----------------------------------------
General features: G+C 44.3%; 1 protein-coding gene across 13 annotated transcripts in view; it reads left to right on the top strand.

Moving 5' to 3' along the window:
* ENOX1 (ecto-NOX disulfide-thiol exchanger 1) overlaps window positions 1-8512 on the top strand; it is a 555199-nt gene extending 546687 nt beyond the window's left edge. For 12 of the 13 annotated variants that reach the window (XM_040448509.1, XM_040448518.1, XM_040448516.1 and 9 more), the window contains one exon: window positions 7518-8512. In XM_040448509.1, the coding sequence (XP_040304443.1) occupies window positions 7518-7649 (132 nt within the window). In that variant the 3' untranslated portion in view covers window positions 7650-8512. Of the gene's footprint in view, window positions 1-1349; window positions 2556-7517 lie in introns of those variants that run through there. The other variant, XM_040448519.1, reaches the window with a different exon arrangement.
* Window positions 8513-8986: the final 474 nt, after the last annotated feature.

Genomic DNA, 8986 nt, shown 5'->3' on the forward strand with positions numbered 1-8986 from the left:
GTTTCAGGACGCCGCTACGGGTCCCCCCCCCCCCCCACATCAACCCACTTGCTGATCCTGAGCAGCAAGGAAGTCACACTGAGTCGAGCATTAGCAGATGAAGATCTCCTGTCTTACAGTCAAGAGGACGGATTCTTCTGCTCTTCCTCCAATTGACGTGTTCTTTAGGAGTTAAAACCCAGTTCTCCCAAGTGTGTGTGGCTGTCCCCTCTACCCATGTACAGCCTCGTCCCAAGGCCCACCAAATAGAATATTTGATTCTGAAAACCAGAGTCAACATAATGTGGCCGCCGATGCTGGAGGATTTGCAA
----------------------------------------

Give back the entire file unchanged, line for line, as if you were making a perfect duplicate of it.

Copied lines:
General features: G+C 44.3%; 1 protein-coding gene across 13 annotated transcripts in view; it reads left to right on the top strand.

Moving 5' to 3' along the window:
* ENOX1 (ecto-NOX disulfide-thiol exchanger 1) overlaps window positions 1-8512 on the top strand; it is a 555199-nt gene extending 546687 nt beyond the window's left edge. For 12 of the 13 annotated variants that reach the window (XM_040448509.1, XM_040448518.1, XM_040448516.1 and 9 more), the window contains one exon: window positions 7518-8512. In XM_040448509.1, the coding sequence (XP_040304443.1) occupies window positions 7518-7649 (132 nt within the window). In that variant the 3' untranslated portion in view covers window positions 7650-8512. Of the gene's footprint in view, window positions 1-1349; window positions 2556-7517 lie in introns of those variants that run through there. The other variant, XM_040448519.1, reaches the window with a different exon arrangement.
* Window positions 8513-8986: the final 474 nt, after the last annotated feature.

Genomic DNA, 8986 nt, shown 5'->3' on the forward strand with positions numbered 1-8986 from the left:
GTTTCAGGACGCCGCTACGGGTCCCCCCCCCCCCCCACATCAACCCACTTGCTGATCCTGAGCAGCAAGGAAGTCACACTGAGTCGAGCATTAGCAGATGAAGATCTCCTGTCTTACAGTCAAGAGGACGGATTCTTCTGCTCTTCCTCCAATTGACGTGTTCTTTAGGAGTTAAAACCCAGTTCTCCCAAGTGTGTGTGGCTGTCCCCTCTACCCATGTACAGCCTCGTCCCAAGGCCCACCAAATAGAATATTTGATTCTGAAAACCAGAGTCAACATAATGTGGCCGCCGATGCTGGAGGATTTGCAA